NOVA is a log-structured file system designed for byte-addressable non-volatile memories, developed at the University of California, San Diego.
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NOVA: NOn-Volatile memory Accelerated log-structured file system

NOVA's goal is to provide a high-performance, full-featured, production-ready file system tailored for byte-addressable non-volatile memories (e.g., NVDIMMs and Intel's soon-to-be-released 3DXpoint DIMMs). It combines design elements from many other file systems to provide a combination of high-performance, strong consistency guarantees, and comprehensive data protection. NOVA support DAX-style mmap and making DAX performs well is a first-order priority in NOVA's design. NOVA was developed by the Non-Volatile Systems Laboratory in the Computer Science and Engineering Department at the University of California, San Diego.

NOVA is primarily a log-structured file system, but rather than maintain a single global log for the entire file system, it maintains separate logs for each file (inode). NOVA breaks the logs into 4KB pages, they need not be contiguous in memory. The logs only contain metadata.

File data pages reside outside the log, and log entries for write operations point to data pages they modify. File modification uses copy-on-write (COW) to provide atomic file updates.

For file operations that involve multiple inodes, NOVA use small, fixed-sized redo logs to atomically append log entries to the logs of the inodes involned.

This structure keeps logs small and make garbage collection very fast. It also enables enormous parallelism during recovery from an unclean unmount, since threads can scan logs in parallel.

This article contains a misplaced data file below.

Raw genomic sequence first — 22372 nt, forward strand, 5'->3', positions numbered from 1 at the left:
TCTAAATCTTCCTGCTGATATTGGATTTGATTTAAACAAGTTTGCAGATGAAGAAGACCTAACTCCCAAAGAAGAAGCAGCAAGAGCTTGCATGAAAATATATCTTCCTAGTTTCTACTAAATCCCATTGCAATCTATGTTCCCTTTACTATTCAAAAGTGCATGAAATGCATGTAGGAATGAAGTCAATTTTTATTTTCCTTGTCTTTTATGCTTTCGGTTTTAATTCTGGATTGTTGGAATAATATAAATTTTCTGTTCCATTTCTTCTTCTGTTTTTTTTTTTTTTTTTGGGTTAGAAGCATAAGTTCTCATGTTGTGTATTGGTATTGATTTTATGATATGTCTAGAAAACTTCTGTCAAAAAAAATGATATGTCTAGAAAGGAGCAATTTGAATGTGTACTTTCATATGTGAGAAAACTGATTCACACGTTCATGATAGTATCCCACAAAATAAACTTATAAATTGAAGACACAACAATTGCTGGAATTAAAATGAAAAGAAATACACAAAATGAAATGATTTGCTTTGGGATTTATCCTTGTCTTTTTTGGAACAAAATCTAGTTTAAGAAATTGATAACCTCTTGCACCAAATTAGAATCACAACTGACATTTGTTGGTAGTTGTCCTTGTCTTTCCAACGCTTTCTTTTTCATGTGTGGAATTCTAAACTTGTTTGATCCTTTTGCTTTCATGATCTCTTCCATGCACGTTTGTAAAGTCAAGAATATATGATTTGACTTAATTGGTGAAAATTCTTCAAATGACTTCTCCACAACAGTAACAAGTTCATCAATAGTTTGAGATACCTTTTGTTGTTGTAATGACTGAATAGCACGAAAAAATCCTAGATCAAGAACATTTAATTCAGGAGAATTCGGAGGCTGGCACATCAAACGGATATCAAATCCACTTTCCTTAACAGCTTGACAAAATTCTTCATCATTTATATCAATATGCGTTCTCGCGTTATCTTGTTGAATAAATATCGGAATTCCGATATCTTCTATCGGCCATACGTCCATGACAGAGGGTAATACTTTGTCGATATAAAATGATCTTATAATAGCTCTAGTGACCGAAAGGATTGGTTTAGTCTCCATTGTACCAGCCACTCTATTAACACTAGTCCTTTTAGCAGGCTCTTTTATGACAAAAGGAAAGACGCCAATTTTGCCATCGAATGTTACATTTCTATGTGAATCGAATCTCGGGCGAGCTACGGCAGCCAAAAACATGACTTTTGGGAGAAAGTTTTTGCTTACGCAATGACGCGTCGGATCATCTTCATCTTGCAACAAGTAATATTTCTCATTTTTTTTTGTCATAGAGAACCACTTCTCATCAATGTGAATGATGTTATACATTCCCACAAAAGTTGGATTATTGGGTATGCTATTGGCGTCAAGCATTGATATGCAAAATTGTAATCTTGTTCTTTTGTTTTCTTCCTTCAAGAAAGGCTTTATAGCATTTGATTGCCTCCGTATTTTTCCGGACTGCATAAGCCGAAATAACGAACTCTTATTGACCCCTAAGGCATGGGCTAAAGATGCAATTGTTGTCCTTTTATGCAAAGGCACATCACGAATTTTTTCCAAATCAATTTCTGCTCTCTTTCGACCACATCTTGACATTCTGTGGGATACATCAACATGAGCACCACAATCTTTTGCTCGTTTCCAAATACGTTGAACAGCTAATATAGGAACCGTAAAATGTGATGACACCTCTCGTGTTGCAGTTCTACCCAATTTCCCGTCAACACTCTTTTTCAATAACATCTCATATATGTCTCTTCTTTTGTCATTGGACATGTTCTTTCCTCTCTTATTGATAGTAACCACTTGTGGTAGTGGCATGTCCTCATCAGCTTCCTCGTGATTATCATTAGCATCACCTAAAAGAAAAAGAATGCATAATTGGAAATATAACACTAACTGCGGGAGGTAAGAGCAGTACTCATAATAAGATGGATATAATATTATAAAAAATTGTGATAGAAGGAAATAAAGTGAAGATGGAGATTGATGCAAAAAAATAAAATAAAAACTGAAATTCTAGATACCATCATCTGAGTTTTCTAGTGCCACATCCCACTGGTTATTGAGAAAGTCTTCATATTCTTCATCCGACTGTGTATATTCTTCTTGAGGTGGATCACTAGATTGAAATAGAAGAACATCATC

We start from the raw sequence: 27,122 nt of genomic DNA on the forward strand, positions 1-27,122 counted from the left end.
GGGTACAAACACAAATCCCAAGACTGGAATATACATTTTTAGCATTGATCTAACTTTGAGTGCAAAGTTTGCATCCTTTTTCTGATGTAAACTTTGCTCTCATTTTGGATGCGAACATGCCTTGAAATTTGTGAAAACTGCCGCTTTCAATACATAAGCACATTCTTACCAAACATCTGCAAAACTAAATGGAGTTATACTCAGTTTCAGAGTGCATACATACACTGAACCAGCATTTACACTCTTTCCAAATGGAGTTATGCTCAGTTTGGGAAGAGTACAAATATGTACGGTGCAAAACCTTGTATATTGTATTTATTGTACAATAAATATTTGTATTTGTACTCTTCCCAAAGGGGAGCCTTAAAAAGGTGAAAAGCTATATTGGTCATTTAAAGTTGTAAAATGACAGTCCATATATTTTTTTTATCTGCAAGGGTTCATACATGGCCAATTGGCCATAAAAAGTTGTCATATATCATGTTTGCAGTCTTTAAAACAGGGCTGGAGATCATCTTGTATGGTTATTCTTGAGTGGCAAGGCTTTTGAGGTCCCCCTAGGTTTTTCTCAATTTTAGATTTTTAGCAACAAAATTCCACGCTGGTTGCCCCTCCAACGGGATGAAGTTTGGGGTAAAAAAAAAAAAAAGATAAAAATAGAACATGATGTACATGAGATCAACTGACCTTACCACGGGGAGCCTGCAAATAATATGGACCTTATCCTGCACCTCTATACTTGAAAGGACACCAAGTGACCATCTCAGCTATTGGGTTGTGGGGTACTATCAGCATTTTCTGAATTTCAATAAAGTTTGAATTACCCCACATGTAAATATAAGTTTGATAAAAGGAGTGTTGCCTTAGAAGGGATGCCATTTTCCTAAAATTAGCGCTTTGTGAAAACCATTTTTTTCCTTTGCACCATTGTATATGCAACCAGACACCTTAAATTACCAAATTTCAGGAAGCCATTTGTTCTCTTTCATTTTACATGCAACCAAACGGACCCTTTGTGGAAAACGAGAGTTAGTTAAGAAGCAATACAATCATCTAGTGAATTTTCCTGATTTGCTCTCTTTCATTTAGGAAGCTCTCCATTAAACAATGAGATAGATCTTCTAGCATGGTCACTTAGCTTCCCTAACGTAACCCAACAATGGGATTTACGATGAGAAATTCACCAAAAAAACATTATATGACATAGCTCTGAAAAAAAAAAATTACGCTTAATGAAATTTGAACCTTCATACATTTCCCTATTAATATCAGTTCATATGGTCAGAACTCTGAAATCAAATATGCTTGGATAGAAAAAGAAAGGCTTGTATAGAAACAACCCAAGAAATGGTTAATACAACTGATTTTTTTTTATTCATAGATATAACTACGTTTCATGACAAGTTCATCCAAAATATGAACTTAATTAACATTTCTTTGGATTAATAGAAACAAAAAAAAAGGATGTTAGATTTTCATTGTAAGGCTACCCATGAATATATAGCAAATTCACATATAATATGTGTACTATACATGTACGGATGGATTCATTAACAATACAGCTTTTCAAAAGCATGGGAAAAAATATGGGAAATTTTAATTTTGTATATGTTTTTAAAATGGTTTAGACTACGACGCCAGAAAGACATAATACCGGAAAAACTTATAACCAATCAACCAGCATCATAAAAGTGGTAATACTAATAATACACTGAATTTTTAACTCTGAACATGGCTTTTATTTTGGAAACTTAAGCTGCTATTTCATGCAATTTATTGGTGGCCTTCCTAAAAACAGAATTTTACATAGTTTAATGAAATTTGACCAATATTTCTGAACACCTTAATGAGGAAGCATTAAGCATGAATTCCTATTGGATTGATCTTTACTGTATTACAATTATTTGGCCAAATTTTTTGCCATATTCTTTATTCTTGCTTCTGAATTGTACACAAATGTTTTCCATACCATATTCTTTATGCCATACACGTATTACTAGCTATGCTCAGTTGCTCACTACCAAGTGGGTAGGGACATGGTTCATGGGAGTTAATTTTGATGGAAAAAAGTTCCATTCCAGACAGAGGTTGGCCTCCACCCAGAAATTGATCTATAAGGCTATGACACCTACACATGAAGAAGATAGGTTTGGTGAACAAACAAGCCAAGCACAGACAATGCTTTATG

NOVA replicates and checksums all metadata structures and protects file data with RAID-4-style parity. It supports checkpoints to facilitate backups.

This repository contains a version of the mainline kernel with NOVA added. You can check the current version by looking at the first lines of the Makefile.

A more thorough discussion of NOVA's design is avaialable in these two papers:

NOVA: A Log-structured File system for Hybrid Volatile/Non-volatile Main Memories PDF
Jian Xu and Steven Swanson
Published in FAST 2016

Hardening the NOVA File System PDF
UCSD-CSE Techreport CS2017-1018 Jian Xu, Lu Zhang, Amirsaman Memaripour, Akshatha Gangadharaiah, Amit Borase, Tamires Brito Da Silva, Andy Rudoff, Steven Swanson

Read on for further details about NOVA's overall design and its current status

Compatibilty with Other File Systems

NOVA aims to be compatible with other Linux file systems. To help verify that it achieves this we run several test suites against NOVA each night.

Currently, nearly all of these tests pass for the master branch, and we have run complex programs on NOVA. There are, of course, many bugs left to fix.

NOVA uses the standard PMEM kernel interfaces for accessing and managing persistent memory.


By default, NOVA makes all metadata and file data operations atomic.

Strong atomicity guarantees make it easier to build reliable applications on NOVA, and NOVA can provide these guarantees with sacrificing much performance because NVDIMMs support very fast random access.

NOVA also supports "unsafe data" and "unsafe metadata" modes that improve performance in some cases and allows for non-atomic updates of file data and metadata, respectively.

Data Protection

NOVA aims to protect data against both misdirected writes in the kernel (which can easily "scribble" over the contents of an NVDIMM) as well as media errors.

NOVA protects all of its metadata data structures with a combination of replication and checksums. It protects file data using RAID-5 style parity.

NOVA can detects data corruption by verifying checksums on each access and by catching and handling machine check exceptions (MCEs) that arise when the system's memory controller detects at uncorrectable media error.